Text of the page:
68 Days 23 hours 18 minutes. For coming days, those numbers will be printed and reprinted in newspapers. They’ll be recited and cogitated on national television programs. They’ll even be scribbled in record books alongside running lists of numbers just like them. These numbers belong to Team Oar Northwest.

Last month, the four-man boat crew that includes 23-year-old Crane School graduate Brad Vickers touched land – and walked for that matter – for the first time in more than two months. The oarsmen heaved, pushed and elbowed their way across 3,290 point-to-point miles of Northern Atlantic Ocean water to win the 2006 Shepherd Ocean Four Rowing Race. The James Robert Hanssen crossed the longitude of Bishop’s Rock on August 18, 350 statute miles ahead of the second place team, Yorkshire Warrior, and 650 miles of the third place team. The fourth team surrendered on the race’s first day.

Team Oar Northwest rowed for another three days and 80-plus miles to Falmouth, England. In doing so, they became the first Americans to complete a mainland-to-mainland unassisted row from the U.S. to the U.K.

Still overseas sightseeing, the oarsmen were unavailable for comment last week. What follows is a short chronicle of their experiences told through Vickers’s father, Keven, the crew’s online diary and their website’s thick compendium of statistics.

What the four-man crew endured was a grueling joust of swirling wind shifts, 30-foot angry waves, blinding lightning flashes and thunder cracks. The horizontal rain drove so hard they could not hear shouted speech from 10 inches away.

An excerpt from their daily log describes the ocean in more haunting detail: “The ocean is a power and a controller. It alone decides how we live our lives. We give up assumption; we submit. The only certainty the sea disgorges is uncertainty. We think of loved ones waiting for us and we long to be with them so much, it hurts. Since we have no other choice – we submit.”

In one instance, large “phosphorescent” swaths of glowing water, much larger than a dolphin, larger than a great white shark, as large as a whale, forged its way toward the boat. The moment of contact raised the boat high then dumped it into a lowly channel. The glowing “lump” remains a mystery.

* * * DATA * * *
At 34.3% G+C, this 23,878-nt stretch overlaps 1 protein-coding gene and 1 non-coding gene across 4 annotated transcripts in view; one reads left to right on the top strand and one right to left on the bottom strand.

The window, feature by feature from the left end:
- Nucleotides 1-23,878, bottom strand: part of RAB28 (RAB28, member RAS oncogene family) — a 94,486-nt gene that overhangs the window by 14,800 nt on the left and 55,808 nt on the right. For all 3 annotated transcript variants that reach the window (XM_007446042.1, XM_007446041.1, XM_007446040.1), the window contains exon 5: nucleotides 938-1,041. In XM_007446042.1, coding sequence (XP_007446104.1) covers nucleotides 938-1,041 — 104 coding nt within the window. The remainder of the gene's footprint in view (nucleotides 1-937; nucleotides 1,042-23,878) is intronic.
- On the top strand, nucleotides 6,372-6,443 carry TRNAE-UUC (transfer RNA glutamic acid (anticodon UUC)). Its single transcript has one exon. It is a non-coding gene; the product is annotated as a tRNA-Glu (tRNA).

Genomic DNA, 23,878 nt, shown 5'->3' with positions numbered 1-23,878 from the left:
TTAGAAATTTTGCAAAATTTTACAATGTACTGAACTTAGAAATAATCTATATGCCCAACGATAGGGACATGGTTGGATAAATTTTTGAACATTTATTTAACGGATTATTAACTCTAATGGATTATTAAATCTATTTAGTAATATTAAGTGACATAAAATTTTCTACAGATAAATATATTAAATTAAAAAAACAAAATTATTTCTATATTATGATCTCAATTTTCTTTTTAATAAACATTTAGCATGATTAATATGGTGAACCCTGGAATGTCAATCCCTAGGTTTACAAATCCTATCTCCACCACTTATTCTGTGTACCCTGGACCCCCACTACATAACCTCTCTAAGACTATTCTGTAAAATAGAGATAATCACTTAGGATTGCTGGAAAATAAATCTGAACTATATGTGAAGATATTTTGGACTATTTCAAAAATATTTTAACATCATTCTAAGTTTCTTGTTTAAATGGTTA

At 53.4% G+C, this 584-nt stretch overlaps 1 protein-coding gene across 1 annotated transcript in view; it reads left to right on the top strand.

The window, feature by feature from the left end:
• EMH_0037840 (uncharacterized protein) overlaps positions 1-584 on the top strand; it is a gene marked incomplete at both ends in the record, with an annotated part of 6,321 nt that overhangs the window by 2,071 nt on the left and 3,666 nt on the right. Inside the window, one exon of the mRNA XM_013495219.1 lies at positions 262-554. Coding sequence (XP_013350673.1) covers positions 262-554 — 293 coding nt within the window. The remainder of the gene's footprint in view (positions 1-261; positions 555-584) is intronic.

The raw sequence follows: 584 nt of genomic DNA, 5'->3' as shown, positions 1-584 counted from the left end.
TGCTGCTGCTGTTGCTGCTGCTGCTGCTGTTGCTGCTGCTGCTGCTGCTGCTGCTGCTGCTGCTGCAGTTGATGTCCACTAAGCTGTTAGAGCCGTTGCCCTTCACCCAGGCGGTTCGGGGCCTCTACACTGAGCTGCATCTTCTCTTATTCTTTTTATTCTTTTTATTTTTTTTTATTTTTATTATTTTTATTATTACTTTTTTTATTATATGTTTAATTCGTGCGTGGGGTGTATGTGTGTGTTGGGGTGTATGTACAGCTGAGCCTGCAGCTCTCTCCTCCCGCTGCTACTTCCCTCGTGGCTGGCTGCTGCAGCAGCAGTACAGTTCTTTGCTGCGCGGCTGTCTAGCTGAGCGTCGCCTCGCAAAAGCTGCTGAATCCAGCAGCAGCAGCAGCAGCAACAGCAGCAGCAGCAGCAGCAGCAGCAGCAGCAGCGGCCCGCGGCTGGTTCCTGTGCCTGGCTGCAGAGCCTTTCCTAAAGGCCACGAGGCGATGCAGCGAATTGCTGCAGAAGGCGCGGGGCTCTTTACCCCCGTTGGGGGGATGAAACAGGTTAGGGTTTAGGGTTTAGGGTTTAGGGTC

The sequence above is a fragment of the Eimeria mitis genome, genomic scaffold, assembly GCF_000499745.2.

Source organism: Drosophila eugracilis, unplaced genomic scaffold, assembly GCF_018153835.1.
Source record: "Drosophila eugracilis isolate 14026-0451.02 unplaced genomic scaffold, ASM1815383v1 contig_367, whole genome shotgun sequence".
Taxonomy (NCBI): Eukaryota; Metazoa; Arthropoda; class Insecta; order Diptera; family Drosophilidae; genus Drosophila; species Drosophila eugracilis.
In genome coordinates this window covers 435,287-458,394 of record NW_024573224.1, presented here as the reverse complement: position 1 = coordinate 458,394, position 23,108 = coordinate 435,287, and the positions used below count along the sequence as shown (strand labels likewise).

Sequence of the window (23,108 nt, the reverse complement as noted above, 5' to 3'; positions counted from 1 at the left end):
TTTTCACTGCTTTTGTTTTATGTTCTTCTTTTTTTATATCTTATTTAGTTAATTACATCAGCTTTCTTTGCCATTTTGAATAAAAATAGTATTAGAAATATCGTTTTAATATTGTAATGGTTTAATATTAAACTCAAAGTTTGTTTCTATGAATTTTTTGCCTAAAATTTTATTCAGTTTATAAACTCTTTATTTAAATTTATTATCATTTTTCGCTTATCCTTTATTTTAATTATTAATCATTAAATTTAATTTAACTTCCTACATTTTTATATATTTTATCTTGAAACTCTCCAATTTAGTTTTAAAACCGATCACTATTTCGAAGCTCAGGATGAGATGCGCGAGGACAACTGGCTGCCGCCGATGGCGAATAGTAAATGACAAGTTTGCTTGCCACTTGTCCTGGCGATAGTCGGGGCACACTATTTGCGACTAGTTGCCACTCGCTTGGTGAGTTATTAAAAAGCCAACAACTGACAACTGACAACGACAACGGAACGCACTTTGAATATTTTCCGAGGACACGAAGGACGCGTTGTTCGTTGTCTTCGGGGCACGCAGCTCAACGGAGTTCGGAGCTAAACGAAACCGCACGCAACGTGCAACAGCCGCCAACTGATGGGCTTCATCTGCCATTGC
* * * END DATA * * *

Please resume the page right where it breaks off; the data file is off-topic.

The oarsmen’s yearning for food was constant. Breakfast consisted of grapenuts with powered milk, Fig Newtons or fruit chews. Every seventh day, gumbo. Daylong snacks of cheese, jerky and candy bars calmed the queasiness a bit. Dinner stable was polenta, a mush of chestnut meal, farina and cornmeal.

The daily oar regimen: two men rowed for two hours while the other two attempted to sleep in the 5-by-8-foot forward cabin of their 29-foot boat. The small aft cabin stored communication equipment, food tins, two extra oars, two smoke signal machines, a life raft, flares, a supply of sunscreen and two extra-wide brim hats. Daily radio contact was made with occasional passing freighters and French fishing boats.

Knowing the Herculean risks, a fair question lingers: Why would these four friends – Vickers, Jordan Hanssen, Dylan LeValley and Greg Spooner – challenge Mother Nature to such an extent? A couple decades ago, 3-year-old Hanssen witnessed his father die of an asthma attack. When the boys got together, they named their boat in honor of Hanssen’s dad and devoted all monies raised from the expedition to the American Lung Association.

Shortly after the end of the race, once the applause and congratulations had simmered down, the crew toted one of their oars to the peak of Mount Knocknarea, near the small town of Sligo in Ireland. It was there that Hanssen’s dad had been born and where his ashes had been scattered. Atop Knocknarea the boys planted the oar firmly into the ground in memorial devotion.

The extraordinary event ended a short time ago, but the accolades continue. An appearance on NBC’s “Good Morning America” occurred on September 12. Talk is ongoing for CBS’s “Dave Letterman Show,” and more to come – all tributes to our thirst to challenge the mortal limits.